“It’s a moral obligation”: Compass’ Leonard Steinberg calls for two-week ban on showings
Resi firms are pushing work-from-home and embracing video tours
UPDATED, March 15, 6:55 p.m.: Leonard Steinberg, Compass’ chief evangelist, called for a two-week moratorium on open houses and in-person property showings as U.S. officials attempt to slow the spread of a deadly strain of coronavirus.
In an Instagram post on Sunday morning, Steinberg didn’t mince words. “We should all view it as a moral obligation to not expose this virus to the most vulnerable,” he wrote.
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Many have reached out to me to ask for my opinion on the current situation real estate-wise, so here goes: I always like to focus on what we DO know. We don’t know enough yet to know what comes next, but what we DO know for sure is that mass testing, restricting human contact combined with patience work. We also know that you may be asymptomatic – yet infected and contagious – and for this reason alone we need to be unselfish and be certain not to expose this virus to the elderly and those with compromised immune systems. With this in mind, I firmly believe we should cease all physical property showings and open houses – mostly in the hardest hit areas – for at least the next two weeks and re-assess periodically. Economically, there is no way to know the full impact of this virus until we have an end in sight. The sooner the better. The longer this ensues, the greater the chance of a recession. The quicker it is contained the better. What we DO know is that real estate markets love low interest rates and massive global government stimulus. Banks and corporations are in a very different, healthier situation compared to the Great Recession. Corporations have stock-piled tons of cash awaiting tough times….and buying opportunities. Real estate markets also benefit from wait-and-see buyer build-up. Sometimes they bounce back passionately after these waiting periods. Right now our #1 focus should be health and safety. We should all view it as a moral obligation to not expose this virus to the most vulnerable. Wash hands. Disciplined human distancing. Life will go on after this passes. It always does. Real estate markets and economies will bounce back with time….they always do. So while we all do our part to prevent the spread of this virus, working remotely from home in virtual life will expand and grow dramatically. We have been practicing for this for years now. We are prepared! We can do TONS virtually, much, much more than a decade ago. Technology will be our best friend. I’m choosing to take on a fact-based positive attitude, and while I ‘ve never yearned for this moment, I choose to make it…… VIRTUALICIOUS! ???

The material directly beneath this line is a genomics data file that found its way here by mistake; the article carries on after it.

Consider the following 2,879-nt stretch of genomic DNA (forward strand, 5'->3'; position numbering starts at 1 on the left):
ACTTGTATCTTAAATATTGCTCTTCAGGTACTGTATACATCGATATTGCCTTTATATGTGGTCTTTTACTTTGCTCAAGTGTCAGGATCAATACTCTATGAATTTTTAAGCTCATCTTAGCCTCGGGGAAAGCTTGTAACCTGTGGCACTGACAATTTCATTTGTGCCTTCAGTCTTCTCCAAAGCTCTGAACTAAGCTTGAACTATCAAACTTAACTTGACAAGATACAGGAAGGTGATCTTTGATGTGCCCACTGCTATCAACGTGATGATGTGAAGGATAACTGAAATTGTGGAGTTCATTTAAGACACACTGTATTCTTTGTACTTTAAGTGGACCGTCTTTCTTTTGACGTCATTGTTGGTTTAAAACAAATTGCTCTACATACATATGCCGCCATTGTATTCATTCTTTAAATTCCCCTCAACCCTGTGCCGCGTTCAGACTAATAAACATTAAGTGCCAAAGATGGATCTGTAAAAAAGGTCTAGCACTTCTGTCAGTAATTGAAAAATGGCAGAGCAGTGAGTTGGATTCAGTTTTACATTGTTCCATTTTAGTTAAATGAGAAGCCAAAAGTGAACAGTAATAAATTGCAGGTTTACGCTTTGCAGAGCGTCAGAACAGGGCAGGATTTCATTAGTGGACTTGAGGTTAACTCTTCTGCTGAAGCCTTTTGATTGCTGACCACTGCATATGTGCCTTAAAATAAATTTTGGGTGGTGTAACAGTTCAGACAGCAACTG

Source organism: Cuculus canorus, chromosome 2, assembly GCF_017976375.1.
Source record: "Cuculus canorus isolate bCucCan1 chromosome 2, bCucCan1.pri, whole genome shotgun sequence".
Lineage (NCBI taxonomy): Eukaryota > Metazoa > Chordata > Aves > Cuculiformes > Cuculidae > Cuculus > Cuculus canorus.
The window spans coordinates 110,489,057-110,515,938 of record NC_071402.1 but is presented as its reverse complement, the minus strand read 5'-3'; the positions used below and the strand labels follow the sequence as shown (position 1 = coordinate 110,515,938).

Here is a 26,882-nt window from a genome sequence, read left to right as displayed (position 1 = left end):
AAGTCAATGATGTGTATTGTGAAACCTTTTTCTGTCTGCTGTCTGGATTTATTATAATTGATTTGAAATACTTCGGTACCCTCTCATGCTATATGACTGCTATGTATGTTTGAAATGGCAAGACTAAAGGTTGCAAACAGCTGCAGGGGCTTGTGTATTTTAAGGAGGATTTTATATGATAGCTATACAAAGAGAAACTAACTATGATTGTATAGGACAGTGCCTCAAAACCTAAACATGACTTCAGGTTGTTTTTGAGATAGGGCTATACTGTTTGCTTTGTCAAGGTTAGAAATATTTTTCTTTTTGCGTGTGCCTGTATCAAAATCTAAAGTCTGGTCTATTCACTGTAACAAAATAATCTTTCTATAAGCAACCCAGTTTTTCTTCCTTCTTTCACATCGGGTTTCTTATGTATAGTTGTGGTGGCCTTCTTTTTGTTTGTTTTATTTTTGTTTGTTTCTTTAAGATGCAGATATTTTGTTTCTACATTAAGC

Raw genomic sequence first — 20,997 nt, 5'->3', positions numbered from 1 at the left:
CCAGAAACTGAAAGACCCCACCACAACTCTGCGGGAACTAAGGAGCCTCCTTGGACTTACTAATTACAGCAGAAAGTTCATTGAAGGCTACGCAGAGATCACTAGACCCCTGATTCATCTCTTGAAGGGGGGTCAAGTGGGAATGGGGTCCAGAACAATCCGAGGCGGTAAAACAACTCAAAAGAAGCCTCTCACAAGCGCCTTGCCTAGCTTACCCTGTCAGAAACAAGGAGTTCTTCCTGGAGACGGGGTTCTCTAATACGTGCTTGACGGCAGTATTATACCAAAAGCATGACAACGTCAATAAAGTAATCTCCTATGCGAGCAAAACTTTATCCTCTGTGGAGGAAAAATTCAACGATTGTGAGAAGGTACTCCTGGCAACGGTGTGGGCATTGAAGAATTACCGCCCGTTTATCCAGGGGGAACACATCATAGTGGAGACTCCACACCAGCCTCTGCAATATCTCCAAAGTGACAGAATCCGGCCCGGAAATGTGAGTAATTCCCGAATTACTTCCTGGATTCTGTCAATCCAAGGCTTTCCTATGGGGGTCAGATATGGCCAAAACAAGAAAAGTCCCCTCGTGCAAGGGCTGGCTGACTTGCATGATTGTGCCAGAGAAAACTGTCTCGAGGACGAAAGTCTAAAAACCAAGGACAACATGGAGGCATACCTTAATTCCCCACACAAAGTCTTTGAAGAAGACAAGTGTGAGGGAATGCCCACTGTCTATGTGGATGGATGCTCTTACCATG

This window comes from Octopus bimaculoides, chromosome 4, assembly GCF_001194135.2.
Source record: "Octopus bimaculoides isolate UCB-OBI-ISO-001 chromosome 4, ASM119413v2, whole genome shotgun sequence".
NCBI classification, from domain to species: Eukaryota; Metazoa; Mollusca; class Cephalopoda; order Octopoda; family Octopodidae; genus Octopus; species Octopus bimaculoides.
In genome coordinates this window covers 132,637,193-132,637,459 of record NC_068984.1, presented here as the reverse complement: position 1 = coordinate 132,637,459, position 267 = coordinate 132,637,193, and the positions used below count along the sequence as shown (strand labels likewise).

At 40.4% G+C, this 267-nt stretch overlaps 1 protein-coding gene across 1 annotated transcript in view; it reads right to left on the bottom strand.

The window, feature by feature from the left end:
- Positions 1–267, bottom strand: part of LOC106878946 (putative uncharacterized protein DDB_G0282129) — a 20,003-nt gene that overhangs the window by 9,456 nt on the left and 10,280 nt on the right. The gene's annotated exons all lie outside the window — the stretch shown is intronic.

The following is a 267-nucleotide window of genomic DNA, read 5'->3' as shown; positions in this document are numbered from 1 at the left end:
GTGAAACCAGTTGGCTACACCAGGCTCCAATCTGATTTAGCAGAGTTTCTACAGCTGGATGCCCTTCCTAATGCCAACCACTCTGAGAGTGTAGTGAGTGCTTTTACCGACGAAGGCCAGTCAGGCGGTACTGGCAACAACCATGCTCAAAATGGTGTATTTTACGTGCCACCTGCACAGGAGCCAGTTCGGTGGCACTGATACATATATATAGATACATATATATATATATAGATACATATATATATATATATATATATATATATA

He noted that mass testing and restricting human contact — aka “social distancing” — are known to slow the spread of COVID-19, since people can be infected and contagious even if they don’t have symptoms. “With this in mind, I firmly believe we should cease all physical property showings and open houses — mostly in the hardest hit areas — for at least the next two weeks and re-assess periodically,” he wrote.
As the number of reported cases in the U.S. has increased, schools and universities have closed; businesses have told employees to work from home; and even Apple said it would close most of its stores to slow the spread of the disease.
New York’s top residential brokerages have also taken swift action.
Compass’ regional employees are working from home for two weeks and meetings are being held virtually. R New York also closed its office, while firms including Douglas Elliman, Brown Harris Stevens, Halstead, and Leslie J. Garfield advised agents to work from home.
Triplemint also “strongly encouraged” agents and staff to work from home last week after an agent attended a conference where an individual later tested positive for COVID-19. (The firm’s office remains available as needed but visitors aren’t allowed.) Elliman temporarily closed all of its offices on Friday for a deep cleaning.
Meanwhile, a slew of companies are embracing video tours, including Compass, which is promoting virtual open houses via Instagram stories. Keyo, a venture capital-backed startup focused on rentals, said demand for virtual showings is up 200 percent over the past three weeks; Urbane Brokerage said the volume of video tours it is doing is up nearly 70 percent.
In his social media post, Steinberg said thanks to tech advancements over the past several years, the real estate industry is well-prepared for remote work. “We can do TONS virtually, much much more than a decade ago,” he said.
He also weighed in on the economic impact of the pandemic. “The longer this ensues, the greater the chance of a recession,” he said. But he said banks are in a better position than they were in 2008. “Corporations have stock-piled tons of cash awaiting tough times… and buying opportunities. Real estate markets also benefit from wait-and-see buyer build-up.”
CORRECTION: This article erroneously stated that a Triplemint agent tested positive for COVID-19. The agent, who later tested negative, attended the same conference as another individual who tested positive.